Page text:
There have been claims of genetically-modified (GM) seeds (such as Bt cotton) being responsible for the farmer suicides.[25][26][27][28] A short documentary by Frontline (U.S. TV series) suggested that farmers using GM seeds promoted by Cargill and Monsanto have led to rising debts and forced some into the equivalent of indentured servitude to the moneylenders.[29] A report released by the International Food Policy Research Institute in October 2008 provided evidence that the introduction of Bt cotton was not a major factor in farmer suicides in India.[30] It argues that the suicides predate the introduction of the cotton in 2002 and has been fairly consistent since 1997.[30][31] Other studies also suggest the increase in farmer suicides is due to a combination of various socio-economic factors.[32] These include debt, the difficulty of farming semi-arid regions, poor agricultural income, absence of alternative income opportunities, the downturn in the urban economy forcing non-farmers into farming, and the absence of suitable counseling services. [32]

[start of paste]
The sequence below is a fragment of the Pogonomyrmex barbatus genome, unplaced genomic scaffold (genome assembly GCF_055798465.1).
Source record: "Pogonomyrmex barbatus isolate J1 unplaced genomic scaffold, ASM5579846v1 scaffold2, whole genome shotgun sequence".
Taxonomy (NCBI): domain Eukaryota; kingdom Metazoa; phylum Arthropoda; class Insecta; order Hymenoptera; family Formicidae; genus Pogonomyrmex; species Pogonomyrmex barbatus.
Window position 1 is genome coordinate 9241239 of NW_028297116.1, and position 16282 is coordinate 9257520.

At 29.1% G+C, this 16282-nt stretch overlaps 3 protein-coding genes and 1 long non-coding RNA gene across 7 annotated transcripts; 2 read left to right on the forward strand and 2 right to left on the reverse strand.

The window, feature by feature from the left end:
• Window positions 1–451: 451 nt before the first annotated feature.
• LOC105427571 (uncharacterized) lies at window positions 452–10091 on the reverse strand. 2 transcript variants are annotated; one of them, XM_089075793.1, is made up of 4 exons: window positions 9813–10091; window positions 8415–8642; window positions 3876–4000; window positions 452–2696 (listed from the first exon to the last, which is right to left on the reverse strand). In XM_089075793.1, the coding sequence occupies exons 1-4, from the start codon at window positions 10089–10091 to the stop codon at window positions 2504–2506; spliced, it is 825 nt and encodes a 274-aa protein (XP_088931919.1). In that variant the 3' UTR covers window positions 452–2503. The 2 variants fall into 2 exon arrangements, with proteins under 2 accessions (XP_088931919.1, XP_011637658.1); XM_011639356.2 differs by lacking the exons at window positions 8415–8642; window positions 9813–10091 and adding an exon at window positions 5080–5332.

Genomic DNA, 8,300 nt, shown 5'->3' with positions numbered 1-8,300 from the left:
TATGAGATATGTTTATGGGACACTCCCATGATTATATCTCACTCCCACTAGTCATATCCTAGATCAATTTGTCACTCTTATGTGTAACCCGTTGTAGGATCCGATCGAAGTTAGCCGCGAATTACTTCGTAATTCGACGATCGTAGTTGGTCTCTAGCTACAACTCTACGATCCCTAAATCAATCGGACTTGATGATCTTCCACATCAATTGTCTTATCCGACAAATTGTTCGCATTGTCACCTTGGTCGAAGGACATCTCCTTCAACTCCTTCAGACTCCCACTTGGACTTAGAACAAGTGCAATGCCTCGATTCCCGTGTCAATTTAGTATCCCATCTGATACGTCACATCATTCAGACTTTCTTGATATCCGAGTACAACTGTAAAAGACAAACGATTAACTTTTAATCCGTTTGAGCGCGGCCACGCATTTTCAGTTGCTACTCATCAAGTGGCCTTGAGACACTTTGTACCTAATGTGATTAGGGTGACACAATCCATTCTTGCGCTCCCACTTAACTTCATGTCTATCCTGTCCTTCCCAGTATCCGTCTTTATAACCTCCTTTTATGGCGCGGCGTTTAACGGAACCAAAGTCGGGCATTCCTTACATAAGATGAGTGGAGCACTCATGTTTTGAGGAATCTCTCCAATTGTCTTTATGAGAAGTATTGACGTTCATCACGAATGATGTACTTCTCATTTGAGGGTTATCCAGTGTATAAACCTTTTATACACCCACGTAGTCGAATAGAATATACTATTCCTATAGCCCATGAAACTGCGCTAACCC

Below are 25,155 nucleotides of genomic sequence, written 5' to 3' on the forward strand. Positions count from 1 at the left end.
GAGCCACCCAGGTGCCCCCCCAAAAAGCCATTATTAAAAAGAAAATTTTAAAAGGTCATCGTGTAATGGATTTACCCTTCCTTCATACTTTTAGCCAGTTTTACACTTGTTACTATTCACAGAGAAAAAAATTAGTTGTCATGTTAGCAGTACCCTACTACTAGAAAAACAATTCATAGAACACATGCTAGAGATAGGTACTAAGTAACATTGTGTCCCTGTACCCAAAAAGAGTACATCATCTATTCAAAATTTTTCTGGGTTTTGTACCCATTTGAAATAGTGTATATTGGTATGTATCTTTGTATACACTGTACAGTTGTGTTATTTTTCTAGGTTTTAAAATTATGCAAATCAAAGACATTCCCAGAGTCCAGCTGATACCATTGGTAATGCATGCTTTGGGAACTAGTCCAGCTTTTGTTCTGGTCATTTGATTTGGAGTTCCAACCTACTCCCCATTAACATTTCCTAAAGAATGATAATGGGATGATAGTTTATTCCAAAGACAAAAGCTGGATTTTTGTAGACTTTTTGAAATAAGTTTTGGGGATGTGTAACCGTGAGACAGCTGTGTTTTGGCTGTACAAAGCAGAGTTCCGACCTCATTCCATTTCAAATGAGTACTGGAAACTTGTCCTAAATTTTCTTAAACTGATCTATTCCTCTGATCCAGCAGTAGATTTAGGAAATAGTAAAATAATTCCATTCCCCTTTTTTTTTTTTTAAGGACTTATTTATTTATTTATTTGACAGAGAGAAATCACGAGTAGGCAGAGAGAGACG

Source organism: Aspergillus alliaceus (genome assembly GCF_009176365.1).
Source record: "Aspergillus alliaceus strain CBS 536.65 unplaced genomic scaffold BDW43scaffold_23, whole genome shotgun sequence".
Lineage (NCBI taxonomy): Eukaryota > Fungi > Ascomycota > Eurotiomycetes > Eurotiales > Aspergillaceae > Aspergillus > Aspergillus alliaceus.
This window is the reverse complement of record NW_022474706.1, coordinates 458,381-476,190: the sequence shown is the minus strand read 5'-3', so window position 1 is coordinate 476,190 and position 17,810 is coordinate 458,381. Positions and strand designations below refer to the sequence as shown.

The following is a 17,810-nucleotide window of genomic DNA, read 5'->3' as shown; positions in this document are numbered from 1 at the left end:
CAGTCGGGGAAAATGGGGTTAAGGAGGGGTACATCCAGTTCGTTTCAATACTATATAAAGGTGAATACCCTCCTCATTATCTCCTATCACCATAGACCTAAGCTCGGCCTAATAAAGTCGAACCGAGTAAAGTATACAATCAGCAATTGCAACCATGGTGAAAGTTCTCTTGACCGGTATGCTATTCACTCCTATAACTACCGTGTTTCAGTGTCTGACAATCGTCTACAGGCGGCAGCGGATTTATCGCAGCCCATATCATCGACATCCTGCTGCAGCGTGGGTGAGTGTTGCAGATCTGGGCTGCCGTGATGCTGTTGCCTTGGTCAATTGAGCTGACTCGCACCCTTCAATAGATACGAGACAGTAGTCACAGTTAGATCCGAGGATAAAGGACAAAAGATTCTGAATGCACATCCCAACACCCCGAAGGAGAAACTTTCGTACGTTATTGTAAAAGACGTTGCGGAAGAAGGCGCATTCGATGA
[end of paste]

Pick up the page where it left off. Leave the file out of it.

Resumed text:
Responses to Farmers suicides Vidarbha was in the media for a spate of farmer suicides in recent years ostensibly because of the falling Minimum Support Price for cotton. The problem is complex and root causes include lopsided policies of the World Trade Organisation and developed nations' subsidies to their cotton farmers which make Vidarbha's cotton uncompetitive in world markets. Consequently Vidarbha is plagued by high rates of school drop outs, penniless widows left in the wake of suicides, loan sharks and exploitation of the vulnerable groups.[34] The Indian government had promised to increase the minimum rate for cotton by approximately Rs 100 ($2) but reneged on its promise by reducing the Minimum Support Price further. This resulted in more suicides as farmers were ashamed to default on debt payments to loan sharks. "In 2006, 1,044 suicides were reported in Vidarbha alone that's one suicide every eight hours."[35] In April 2007 a development consulting group named Green Earth Social Development Consulting produced a report after doing an audit of the state and central government relief packages in Vidarbha.[36][unreliable source?] The report's conclusions were: Farmers' demands were not taken into account while preparing the relief package. Neither were civil society organisations, local government bodies, panchayats etc. consulted. The relief packages were mostly amalgamations of existing schemes. Apart from the farmer helpline and the direct financial assistance, there was scarcely anything new being offered. Pumping extra funds into additional schemes shows that no new idea was applied to solve a situation where existing measures had obviously failed. The farmer helpline did not give any substantial help to farmers except in Karnataka. The basis for selection of beneficiaries under the assistance scheme was not well-defined. Also, type of assistance to be given led to problems like a farmer needing a pair of bullocks getting a pump set and vice versa (or a farmer who has no access to water sources being given pump sets) Awareness regarding the package was also fairly low. The report concluded quite alarmingly that the loan burden of the farmers would double in 2008. To attract attention a variety of catch phrases were coined such as SEZ or (Farmers) Special Elimination Zone states.[37] The government set up a dedicated group to deal with farm distress in 2006 known as the Vasantrao Naik Sheti Swavlamban Mission, based in Amravati [9] A group to study the Farmers Suicides was also constituted by the Government of Karnataka under the Chairmanship of Dr Veeresh, Former Vice Chancellor of Agricultural University and Prof Deshpande as member.[38] [edit]In popular culture "Summer 2007" by producer Atul Pandey, focused on the issue of farmer suicides in Maharashtra's Vidarbha region, as did the 2009 Bollywood film Kissan.[39] Prior to this "The Dying Fields", a documentary directed by Fred de Sam Lazaro was aired in August, 2007 on Wide Angle (TV series). In 2006, A documentary by Indian film maker Sumit Khanna titled "Mere Desh Ki Dharti" , did a comprehensive review of the way we grow our food. A well researched and in-depth understanding of the agrarian crisis, it won the national award for the best Investigative film. In 2009, the International Museum of Women included an examination of the impact of farmers' suicides on the lives of the farmers' wives and children in their exhibition Economica: Women and the Global Economy. Their slideshow "Growing Debt" and accompanying essay by curator Masum Momaya entitled "Money of Her Own" showed how many widows were left with the burden of their husbands' debts, and were forced to work as indentured servants to repay the debt. The widows were also unlikely to remarry, because other men in the community were unwilling to take on the widows' debts for themselves.[40] The 2010, award winning film Jhing Chik Jhing is based around the emotive issue of farmer suicides in Maharashtra. It looks at how the farmer has very little in his control and looks at the impact of indebtedness on his family.[41] Though the number of farmers suicides in Maharashtra registered a fall of 930 in 2009, the state with 2,872 suicides continued to be the worst in the country, 10th year in a row, according to the latest National Crime Records Bureau (NCRB) data. The data released in December 2010 confirms a rising trend, with at least 17,368 farmers killing themselves in India in 2009, up by 1,172 from 2008. At least 1,27,151 people in the country lost their lives by committing suicide in 2009, indicating an increase of 1.7% over the previous years figure (1,25,017). The rate of farmers suicides was thus higher at more than 7% over the